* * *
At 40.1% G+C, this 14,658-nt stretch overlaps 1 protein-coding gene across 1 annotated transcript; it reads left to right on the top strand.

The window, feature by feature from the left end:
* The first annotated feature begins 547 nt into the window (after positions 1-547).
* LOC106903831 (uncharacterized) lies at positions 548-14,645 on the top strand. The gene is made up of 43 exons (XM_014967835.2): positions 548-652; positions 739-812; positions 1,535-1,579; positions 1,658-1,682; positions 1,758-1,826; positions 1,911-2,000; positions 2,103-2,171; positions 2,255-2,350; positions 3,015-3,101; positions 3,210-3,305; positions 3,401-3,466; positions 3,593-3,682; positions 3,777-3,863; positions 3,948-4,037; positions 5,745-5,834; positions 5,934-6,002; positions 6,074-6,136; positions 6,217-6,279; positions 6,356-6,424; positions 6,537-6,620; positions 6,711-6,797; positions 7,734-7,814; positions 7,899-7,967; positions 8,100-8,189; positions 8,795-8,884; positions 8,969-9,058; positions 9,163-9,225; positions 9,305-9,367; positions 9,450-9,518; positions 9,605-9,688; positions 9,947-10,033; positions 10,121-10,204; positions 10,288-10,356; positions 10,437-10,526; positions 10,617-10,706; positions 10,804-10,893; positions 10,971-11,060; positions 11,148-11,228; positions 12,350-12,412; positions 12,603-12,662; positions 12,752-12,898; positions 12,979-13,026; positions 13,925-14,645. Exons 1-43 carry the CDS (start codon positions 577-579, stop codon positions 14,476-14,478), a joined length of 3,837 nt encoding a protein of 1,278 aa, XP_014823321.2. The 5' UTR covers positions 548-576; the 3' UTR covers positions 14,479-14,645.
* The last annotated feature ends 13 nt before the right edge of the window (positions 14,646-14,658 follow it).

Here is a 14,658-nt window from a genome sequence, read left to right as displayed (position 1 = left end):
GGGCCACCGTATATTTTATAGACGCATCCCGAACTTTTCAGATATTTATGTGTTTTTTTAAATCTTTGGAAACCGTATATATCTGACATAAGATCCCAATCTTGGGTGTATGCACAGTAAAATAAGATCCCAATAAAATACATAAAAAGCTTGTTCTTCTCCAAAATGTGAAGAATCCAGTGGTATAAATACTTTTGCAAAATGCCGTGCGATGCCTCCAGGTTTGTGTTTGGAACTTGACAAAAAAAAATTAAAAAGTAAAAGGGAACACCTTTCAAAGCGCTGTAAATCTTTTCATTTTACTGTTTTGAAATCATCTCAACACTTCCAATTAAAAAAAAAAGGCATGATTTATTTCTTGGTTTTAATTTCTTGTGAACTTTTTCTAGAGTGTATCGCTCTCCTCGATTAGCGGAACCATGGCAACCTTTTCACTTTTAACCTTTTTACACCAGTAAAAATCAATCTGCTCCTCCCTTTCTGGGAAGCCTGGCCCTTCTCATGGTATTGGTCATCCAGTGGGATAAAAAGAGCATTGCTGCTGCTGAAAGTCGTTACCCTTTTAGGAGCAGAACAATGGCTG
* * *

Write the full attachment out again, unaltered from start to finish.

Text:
At 40.1% G+C, this 14,658-nt stretch overlaps 1 protein-coding gene across 1 annotated transcript; it reads left to right on the top strand.

The window, feature by feature from the left end:
* The first annotated feature begins 547 nt into the window (after positions 1-547).
* LOC106903831 (uncharacterized) lies at positions 548-14,645 on the top strand. The gene is made up of 43 exons (XM_014967835.2): positions 548-652; positions 739-812; positions 1,535-1,579; positions 1,658-1,682; positions 1,758-1,826; positions 1,911-2,000; positions 2,103-2,171; positions 2,255-2,350; positions 3,015-3,101; positions 3,210-3,305; positions 3,401-3,466; positions 3,593-3,682; positions 3,777-3,863; positions 3,948-4,037; positions 5,745-5,834; positions 5,934-6,002; positions 6,074-6,136; positions 6,217-6,279; positions 6,356-6,424; positions 6,537-6,620; positions 6,711-6,797; positions 7,734-7,814; positions 7,899-7,967; positions 8,100-8,189; positions 8,795-8,884; positions 8,969-9,058; positions 9,163-9,225; positions 9,305-9,367; positions 9,450-9,518; positions 9,605-9,688; positions 9,947-10,033; positions 10,121-10,204; positions 10,288-10,356; positions 10,437-10,526; positions 10,617-10,706; positions 10,804-10,893; positions 10,971-11,060; positions 11,148-11,228; positions 12,350-12,412; positions 12,603-12,662; positions 12,752-12,898; positions 12,979-13,026; positions 13,925-14,645. Exons 1-43 carry the CDS (start codon positions 577-579, stop codon positions 14,476-14,478), a joined length of 3,837 nt encoding a protein of 1,278 aa, XP_014823321.2. The 5' UTR covers positions 548-576; the 3' UTR covers positions 14,479-14,645.
* The last annotated feature ends 13 nt before the right edge of the window (positions 14,646-14,658 follow it).

Here is a 14,658-nt window from a genome sequence, read left to right as displayed (position 1 = left end):
GGGCCACCGTATATTTTATAGACGCATCCCGAACTTTTCAGATATTTATGTGTTTTTTTAAATCTTTGGAAACCGTATATATCTGACATAAGATCCCAATCTTGGGTGTATGCACAGTAAAATAAGATCCCAATAAAATACATAAAAAGCTTGTTCTTCTCCAAAATGTGAAGAATCCAGTGGTATAAATACTTTTGCAAAATGCCGTGCGATGCCTCCAGGTTTGTGTTTGGAACTTGACAAAAAAAAATTAAAAAGTAAAAGGGAACACCTTTCAAAGCGCTGTAAATCTTTTCATTTTACTGTTTTGAAATCATCTCAACACTTCCAATTAAAAAAAAAAGGCATGATTTATTTCTTGGTTTTAATTTCTTGTGAACTTTTTCTAGAGTGTATCGCTCTCCTCGATTAGCGGAACCATGGCAACCTTTTCACTTTTAACCTTTTTACACCAGTAAAAATCAATCTGCTCCTCCCTTTCTGGGAAGCCTGGCCCTTCTCATGGTATTGGTCATCCAGTGGGATAAAAAGAGCATTGCTGCTGCTGAAAGTCGTTACCCTTTTAGGAGCAGAACAATGGCTG